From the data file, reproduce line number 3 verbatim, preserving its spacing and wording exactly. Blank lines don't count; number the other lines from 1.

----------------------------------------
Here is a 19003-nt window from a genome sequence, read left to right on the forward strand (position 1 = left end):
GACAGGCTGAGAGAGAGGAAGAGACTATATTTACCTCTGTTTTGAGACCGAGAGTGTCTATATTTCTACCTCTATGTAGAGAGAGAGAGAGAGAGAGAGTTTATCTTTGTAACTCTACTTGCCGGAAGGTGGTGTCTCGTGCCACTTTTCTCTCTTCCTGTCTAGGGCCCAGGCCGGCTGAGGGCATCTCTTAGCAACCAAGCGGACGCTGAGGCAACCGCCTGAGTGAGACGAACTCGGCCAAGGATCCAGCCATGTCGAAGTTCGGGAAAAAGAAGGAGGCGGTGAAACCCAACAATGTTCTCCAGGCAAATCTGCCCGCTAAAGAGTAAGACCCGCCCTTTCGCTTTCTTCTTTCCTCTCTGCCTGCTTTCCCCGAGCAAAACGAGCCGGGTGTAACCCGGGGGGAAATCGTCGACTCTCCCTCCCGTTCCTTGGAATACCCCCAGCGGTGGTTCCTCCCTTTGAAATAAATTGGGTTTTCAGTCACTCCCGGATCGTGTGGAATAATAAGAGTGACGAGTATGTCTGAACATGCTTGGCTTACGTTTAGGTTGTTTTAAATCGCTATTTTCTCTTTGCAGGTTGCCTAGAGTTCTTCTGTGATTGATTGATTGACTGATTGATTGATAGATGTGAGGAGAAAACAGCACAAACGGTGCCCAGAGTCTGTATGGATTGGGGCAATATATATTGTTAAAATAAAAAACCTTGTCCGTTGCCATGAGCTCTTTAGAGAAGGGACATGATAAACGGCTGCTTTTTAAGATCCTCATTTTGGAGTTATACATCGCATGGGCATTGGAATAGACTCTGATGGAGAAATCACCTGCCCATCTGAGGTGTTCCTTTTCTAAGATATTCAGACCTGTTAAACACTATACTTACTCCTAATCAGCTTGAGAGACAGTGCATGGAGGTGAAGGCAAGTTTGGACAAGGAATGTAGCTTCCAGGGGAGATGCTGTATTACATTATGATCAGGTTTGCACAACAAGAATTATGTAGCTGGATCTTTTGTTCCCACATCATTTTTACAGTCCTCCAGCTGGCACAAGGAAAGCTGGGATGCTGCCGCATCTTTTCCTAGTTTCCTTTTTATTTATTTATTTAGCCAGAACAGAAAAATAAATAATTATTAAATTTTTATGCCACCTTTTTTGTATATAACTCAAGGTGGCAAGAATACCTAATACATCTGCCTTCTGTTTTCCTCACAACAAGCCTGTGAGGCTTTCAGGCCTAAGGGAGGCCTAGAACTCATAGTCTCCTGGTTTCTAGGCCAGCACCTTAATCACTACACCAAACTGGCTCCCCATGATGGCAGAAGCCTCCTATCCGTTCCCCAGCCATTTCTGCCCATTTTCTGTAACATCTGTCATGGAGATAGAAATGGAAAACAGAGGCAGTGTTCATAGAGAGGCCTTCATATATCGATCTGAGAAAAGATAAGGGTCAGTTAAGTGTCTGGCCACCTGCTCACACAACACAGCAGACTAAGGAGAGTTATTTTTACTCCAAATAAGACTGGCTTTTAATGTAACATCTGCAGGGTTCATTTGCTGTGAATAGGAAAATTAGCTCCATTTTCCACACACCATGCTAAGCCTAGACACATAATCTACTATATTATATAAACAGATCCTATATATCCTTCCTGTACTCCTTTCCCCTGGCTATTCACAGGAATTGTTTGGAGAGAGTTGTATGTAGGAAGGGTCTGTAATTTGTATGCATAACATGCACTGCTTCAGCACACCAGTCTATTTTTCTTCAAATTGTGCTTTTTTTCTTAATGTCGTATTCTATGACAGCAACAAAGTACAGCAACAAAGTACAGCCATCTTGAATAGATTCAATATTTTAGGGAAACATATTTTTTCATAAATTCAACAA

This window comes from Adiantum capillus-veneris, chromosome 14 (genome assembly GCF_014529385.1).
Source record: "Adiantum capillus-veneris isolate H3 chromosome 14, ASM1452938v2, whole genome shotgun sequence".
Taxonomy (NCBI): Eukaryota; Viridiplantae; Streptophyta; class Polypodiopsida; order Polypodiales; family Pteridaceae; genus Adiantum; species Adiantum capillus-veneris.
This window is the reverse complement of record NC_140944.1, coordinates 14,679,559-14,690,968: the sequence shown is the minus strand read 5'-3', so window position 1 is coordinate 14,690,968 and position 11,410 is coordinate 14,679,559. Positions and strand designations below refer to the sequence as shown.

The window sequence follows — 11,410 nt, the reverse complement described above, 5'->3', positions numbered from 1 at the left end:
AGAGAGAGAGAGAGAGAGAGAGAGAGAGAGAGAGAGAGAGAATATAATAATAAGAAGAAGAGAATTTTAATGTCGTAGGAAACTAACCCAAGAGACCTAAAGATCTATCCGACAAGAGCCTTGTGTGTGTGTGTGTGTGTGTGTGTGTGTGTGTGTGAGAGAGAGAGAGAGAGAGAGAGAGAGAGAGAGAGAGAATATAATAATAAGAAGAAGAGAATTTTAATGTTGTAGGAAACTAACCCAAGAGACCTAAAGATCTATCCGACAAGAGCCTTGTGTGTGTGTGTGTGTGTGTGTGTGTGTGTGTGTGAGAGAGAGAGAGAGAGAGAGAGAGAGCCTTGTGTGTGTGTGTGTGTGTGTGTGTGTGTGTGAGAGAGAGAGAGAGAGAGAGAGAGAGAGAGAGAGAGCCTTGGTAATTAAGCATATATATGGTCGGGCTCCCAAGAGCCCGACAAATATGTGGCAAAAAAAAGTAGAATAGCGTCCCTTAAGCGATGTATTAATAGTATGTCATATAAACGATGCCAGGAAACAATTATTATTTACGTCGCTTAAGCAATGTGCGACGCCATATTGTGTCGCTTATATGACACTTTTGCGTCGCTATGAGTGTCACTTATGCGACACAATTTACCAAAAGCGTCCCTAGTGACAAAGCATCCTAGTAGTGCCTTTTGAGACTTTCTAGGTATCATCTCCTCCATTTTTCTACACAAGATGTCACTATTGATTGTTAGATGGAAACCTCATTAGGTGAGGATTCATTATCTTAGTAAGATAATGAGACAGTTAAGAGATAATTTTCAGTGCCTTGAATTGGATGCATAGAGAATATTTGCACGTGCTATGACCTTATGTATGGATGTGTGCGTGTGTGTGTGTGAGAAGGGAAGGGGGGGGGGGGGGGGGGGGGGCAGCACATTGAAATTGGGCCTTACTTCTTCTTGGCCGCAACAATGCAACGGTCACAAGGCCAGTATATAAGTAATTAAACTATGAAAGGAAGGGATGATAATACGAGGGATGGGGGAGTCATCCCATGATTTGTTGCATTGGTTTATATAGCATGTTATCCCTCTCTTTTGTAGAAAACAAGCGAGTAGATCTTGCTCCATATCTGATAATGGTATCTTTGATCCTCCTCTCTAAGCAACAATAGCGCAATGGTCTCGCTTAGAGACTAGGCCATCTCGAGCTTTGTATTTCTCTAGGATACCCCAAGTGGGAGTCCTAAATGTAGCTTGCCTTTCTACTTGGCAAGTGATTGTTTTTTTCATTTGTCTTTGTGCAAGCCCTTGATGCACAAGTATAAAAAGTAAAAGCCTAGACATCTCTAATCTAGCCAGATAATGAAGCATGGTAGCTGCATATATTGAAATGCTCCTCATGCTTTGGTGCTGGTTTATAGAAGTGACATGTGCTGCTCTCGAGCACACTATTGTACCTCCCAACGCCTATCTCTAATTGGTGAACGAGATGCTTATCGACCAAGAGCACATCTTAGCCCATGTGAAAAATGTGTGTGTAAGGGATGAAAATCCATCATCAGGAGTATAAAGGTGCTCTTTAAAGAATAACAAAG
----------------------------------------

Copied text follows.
This window comes from Adiantum capillus-veneris, chromosome 14 (genome assembly GCF_014529385.1).